By: Sam Rouse, JD ’22
The American Bar Association hosted a live webinar on Sanctions against the ICC: Product of Isolationism or Defense of Sovereignty on August 7, 2020. The webinar was moderated by Agnieszka Gaertner and featured three experts in international law: Honorable Linda Strite Murnane, former Chief of the Court Management Services for the Special Tribunal For Lebanon and for the International Criminal Tribunal for the Former Yugoslavia; Professor Leila Nadya Sadat, Director of the Whitney R. Harris World Law Institute; Professor Douglass Cassel, Emeritus Professor of Law and Presidential Fellow Emeritus at Notre Dame Law School; and Kristin Smith, Director of the ABA’s Atrocity Crimes Initiative.
Kristin Smith opened the webinar by discussing the ABA’s work on the International Criminal Court (ICC). The ABA has long supported the ICC, having a leading role in establishing the court. After President Trump issued Executive Order 13928 on June 11, 2020, establishing sanctions against the ICC and its employees, in retaliation for the ICC’s Afghanistan investigation, the ABA released a statement noting that the United States is able to conduct its own investigation and preempt jurisdiction and renewed a call of the United States to do just that. On August 3, the delegates of the ABA adopted Resolution 114, urging all national governments to observe, respect, and protect the independence of the court, and condemning threats against the ICC.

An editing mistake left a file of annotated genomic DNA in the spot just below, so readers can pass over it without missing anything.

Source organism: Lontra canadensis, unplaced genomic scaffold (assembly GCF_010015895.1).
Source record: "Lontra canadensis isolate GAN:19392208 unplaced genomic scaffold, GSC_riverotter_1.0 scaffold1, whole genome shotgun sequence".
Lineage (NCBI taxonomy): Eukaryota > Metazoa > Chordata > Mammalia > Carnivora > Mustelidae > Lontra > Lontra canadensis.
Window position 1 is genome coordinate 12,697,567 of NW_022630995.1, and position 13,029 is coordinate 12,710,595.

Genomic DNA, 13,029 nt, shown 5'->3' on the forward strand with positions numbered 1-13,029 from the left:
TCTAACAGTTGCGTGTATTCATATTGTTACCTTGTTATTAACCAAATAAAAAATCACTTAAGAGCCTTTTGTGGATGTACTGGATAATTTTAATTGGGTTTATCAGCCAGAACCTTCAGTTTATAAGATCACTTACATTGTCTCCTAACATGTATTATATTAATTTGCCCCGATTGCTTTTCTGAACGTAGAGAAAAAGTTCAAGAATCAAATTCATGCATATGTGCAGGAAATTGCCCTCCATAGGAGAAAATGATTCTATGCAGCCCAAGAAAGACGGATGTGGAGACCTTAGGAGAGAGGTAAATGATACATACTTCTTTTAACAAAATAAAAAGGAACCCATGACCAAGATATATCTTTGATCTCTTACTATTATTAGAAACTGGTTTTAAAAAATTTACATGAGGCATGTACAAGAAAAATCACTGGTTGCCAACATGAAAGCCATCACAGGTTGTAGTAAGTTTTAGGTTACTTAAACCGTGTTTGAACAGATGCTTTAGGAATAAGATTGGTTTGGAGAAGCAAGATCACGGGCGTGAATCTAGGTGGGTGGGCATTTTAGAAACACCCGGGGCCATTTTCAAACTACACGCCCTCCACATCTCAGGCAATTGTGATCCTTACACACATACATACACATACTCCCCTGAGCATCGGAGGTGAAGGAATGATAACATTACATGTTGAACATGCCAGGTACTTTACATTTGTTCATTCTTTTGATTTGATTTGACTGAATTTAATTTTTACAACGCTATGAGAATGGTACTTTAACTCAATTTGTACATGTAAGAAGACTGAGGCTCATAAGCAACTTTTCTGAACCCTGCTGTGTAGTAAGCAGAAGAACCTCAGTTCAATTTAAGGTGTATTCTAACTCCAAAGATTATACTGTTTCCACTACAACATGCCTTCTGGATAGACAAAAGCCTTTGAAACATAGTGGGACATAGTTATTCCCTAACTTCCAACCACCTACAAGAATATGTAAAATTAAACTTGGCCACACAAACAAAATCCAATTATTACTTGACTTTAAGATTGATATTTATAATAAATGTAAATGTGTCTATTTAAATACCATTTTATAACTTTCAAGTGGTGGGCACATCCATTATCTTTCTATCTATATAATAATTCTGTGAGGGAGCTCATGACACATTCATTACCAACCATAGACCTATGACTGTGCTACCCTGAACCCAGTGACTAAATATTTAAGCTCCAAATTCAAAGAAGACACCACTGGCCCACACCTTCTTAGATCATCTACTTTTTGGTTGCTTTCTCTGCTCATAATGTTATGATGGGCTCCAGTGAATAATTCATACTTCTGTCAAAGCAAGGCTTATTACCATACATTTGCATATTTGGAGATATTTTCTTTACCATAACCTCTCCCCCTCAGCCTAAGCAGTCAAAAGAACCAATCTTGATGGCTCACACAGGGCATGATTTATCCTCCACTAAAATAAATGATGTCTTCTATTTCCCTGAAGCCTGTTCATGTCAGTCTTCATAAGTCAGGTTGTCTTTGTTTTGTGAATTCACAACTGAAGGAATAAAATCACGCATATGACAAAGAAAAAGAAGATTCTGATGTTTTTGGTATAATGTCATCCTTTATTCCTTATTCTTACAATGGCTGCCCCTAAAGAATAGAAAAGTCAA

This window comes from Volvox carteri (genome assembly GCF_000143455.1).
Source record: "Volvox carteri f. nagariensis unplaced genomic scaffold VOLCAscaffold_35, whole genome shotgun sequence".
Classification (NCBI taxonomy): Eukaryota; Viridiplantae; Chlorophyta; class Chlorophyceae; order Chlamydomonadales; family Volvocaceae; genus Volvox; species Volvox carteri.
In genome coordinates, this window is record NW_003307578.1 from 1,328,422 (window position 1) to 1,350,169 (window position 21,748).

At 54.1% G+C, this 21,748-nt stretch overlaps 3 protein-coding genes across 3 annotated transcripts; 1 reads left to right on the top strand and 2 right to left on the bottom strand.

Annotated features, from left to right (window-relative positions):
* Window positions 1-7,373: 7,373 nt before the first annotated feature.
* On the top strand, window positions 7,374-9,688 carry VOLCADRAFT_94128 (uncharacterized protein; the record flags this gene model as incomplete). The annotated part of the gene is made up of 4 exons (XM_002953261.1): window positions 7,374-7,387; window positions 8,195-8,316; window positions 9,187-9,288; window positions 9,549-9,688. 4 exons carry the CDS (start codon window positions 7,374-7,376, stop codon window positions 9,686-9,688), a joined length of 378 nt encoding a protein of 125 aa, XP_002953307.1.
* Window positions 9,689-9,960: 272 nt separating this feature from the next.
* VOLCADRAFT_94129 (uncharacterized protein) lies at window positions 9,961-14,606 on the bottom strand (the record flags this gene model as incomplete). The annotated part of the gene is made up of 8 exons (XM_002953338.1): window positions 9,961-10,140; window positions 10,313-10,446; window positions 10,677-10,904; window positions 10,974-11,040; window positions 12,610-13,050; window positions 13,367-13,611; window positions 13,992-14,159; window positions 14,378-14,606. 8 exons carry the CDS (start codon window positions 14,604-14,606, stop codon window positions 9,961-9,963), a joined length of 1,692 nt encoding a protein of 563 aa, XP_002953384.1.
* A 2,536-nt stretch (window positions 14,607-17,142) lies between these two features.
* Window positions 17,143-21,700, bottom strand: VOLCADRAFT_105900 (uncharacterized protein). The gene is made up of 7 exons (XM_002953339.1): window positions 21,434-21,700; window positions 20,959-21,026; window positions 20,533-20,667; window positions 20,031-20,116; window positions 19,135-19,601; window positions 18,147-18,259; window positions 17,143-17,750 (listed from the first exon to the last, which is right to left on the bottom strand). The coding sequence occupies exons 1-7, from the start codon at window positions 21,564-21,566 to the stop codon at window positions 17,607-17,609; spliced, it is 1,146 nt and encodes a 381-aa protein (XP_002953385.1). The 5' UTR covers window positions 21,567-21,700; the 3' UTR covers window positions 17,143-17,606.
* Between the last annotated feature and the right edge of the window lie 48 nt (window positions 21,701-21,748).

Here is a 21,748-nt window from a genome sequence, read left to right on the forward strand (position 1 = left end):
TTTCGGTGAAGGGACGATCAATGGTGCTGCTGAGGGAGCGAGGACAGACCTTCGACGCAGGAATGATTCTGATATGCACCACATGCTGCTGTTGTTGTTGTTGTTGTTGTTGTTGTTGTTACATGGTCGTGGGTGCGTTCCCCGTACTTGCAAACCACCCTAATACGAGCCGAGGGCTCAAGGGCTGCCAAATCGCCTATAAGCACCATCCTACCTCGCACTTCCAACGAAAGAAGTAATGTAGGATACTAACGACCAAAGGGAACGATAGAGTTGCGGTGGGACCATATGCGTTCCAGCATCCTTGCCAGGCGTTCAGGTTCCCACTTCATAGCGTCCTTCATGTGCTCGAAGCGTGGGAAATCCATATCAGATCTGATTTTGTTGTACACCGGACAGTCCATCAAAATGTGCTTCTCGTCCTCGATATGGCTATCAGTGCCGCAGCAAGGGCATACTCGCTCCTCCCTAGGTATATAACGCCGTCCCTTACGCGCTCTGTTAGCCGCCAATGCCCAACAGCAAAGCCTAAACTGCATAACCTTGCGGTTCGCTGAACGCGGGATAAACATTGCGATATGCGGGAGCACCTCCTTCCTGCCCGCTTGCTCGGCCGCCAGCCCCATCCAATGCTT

The participants discussed the reasons behind the recent shift in the U.S. policy towards withdrawal from its international obligations. The Honorable Linda Strite Murnane argued that U.S. policy towards the ICC is a result of isolationism and defending sovereignty. Judge Murnane stated that the current administrations actions are a result of the United States being in a “defensive crouch,” due to its failure to adequately investigate its own citizens. Professor Leila Sadat referred to an essay by Tom Wright, who explained President Trump’s foreign policy had three core notions: (1) an opposition to traditional U.S. alliances; (2) a distrust of free trade; and (3) support for authoritarianism. These notions create a sharp and distinct break from previous administrations, favoring “bringing down the whole house” rather than merely changing it. Professor Douglass Cassel built on Professor Sadat’s point, emphasizing that although the United States has had a conflicted relationship with internationalism before, the U.S. has always acted in their own interests. The current policy is a distinct break, as it is no longer characterized by acting in their own interests.